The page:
Wearable activity trackers such as FitBits, step counters, and bike ride trackers may not be doing enough to sufficiently deidentify the data they collect from users, according to researchers who analyzed large national physical activity data sets.
Researchers from the University of California at Berkeley note in a study published in JAMA Open Network that despite data aggregation and the removal of protected health information (PHI) from deidentified physical activity data by the manufacturers of the devices, there has not been research to investigate the potential for reidentification for third-party users of the data. To test this themselves, investigators performed a cross-sectional study of national physical activity data from 14,451 individuals using support vector machines (SVMs) and random forest methods from machine learning. They then successfully reidentified 4,720 adults and 2,427 children using a data set from the National Health and Nutrition Examination Survey.
The ability to reidentify so many individuals has implications for policymakers, healthcare providers, health IT vendors, device manufacturers, and, of course, consumers.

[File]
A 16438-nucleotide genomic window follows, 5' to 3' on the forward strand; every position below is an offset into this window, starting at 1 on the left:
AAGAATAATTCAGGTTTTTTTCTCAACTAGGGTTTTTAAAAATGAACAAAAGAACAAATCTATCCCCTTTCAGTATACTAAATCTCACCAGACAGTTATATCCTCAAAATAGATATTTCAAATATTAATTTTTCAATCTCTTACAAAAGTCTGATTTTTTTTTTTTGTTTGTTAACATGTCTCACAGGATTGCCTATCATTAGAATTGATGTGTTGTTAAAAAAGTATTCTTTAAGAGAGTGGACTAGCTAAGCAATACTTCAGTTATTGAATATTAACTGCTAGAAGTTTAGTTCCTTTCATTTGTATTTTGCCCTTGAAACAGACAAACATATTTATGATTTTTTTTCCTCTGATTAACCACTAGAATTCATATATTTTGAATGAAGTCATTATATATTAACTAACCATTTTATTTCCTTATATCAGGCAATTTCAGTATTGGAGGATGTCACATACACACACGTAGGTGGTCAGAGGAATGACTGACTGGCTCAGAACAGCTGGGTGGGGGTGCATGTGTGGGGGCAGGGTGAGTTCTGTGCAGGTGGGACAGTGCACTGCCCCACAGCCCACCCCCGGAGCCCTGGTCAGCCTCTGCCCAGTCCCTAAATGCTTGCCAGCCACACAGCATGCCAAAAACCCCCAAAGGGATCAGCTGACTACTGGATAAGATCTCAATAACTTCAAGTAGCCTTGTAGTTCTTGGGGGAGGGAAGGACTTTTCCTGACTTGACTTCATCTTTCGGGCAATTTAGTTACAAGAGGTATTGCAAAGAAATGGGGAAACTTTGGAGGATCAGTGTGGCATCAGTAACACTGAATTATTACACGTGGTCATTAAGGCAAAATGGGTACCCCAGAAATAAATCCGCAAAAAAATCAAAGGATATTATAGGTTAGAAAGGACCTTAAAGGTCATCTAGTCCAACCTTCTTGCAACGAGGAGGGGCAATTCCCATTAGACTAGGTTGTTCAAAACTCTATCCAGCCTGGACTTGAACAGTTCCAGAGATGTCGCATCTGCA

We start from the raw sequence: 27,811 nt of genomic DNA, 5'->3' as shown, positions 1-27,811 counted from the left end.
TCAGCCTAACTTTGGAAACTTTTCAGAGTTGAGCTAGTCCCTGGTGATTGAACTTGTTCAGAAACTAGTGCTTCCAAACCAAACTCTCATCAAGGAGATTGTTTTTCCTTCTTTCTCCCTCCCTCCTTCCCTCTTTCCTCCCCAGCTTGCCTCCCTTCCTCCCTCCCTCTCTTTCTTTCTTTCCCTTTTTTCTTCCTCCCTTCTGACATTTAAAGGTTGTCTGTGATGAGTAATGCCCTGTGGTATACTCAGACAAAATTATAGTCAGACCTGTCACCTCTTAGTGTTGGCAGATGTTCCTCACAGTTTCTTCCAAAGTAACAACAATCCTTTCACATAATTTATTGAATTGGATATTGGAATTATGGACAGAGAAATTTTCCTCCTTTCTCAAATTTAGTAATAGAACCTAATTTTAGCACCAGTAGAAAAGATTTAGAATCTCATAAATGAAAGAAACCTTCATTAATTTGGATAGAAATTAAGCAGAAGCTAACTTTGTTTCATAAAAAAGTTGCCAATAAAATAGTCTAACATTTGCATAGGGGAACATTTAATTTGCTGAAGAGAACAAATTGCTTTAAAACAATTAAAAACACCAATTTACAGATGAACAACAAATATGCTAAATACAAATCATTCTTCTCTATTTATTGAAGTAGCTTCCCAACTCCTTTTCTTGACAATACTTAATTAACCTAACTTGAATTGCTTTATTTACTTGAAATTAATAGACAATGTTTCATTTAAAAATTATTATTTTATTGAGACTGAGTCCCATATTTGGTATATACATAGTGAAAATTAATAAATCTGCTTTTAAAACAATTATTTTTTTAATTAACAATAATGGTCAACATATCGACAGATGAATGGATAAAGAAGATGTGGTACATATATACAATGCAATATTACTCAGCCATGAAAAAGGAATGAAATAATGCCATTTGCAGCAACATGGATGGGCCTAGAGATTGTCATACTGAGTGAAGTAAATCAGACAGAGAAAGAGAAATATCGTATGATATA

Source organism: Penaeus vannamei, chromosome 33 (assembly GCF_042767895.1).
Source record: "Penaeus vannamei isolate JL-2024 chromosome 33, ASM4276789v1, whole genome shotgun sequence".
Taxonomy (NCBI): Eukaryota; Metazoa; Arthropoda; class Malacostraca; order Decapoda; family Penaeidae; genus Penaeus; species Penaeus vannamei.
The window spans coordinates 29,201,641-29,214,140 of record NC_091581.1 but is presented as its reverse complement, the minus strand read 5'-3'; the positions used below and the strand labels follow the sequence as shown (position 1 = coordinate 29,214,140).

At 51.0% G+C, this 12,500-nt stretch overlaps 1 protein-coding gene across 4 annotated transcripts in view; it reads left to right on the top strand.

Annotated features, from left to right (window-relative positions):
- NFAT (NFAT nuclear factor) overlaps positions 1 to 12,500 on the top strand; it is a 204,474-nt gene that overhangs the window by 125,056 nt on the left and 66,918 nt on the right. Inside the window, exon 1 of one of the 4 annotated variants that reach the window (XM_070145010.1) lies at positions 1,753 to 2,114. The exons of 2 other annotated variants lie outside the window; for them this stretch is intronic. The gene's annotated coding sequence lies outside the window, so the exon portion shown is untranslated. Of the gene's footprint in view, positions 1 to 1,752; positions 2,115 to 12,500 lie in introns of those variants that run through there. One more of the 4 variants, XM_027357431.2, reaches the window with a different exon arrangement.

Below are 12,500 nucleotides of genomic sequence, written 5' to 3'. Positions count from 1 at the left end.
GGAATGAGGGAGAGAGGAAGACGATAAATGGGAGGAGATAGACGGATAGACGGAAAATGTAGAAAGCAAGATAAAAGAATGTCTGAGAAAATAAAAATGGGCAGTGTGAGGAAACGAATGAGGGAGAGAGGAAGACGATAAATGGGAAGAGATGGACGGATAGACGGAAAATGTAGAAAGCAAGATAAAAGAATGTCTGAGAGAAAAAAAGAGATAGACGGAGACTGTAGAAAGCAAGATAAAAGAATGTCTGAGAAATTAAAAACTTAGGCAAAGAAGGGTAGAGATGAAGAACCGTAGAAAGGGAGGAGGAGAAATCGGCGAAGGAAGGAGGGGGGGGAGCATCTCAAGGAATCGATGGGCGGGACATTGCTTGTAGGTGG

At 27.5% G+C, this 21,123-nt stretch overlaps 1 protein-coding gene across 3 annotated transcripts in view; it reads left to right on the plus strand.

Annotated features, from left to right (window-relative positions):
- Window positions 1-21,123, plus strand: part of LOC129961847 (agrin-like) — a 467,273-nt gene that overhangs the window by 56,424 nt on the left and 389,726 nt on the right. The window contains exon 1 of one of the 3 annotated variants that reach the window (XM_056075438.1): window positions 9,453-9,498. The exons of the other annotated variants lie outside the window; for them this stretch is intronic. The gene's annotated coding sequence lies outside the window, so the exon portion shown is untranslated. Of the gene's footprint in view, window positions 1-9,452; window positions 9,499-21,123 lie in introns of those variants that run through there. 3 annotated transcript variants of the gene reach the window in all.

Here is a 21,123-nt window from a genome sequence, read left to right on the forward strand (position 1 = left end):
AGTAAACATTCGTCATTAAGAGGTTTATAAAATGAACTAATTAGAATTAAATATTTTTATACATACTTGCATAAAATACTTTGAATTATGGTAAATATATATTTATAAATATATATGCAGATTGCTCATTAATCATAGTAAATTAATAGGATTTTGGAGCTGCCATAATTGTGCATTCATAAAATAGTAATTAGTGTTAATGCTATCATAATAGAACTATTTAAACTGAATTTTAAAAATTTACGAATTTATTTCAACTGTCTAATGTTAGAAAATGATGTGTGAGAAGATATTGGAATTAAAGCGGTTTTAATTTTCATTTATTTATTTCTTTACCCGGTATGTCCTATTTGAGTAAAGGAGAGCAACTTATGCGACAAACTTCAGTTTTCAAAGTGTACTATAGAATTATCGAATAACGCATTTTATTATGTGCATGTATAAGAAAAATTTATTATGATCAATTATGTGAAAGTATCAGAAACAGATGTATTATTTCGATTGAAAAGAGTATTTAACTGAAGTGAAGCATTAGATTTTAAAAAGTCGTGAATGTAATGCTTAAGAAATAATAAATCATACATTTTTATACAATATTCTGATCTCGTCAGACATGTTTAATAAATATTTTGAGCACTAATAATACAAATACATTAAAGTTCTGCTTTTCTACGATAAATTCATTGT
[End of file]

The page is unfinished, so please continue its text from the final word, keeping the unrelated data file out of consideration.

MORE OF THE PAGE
“Reidentification of data is not just theoretical but has been demonstrated in several contexts,” investigators wrote. “For instance, demographics in an anonymized data set can function as a quasi-identifier that is capable of being used to reidentify individuals. Reidentification is also possible using online search data, movie rating data, social network data, and genetic data.”
Researchers cited cases in which location information from activity trackers could be used to identify the location of military sites, leading the military to begin restricting the disclosure of location identification.
“However, device manufacturers continue to share deidentified physical activity data with individuals’ employers, advertisers, and health care organizations. Thus, it is vital to be able to quantify the privacy risks from sharing such data,” they wrote.
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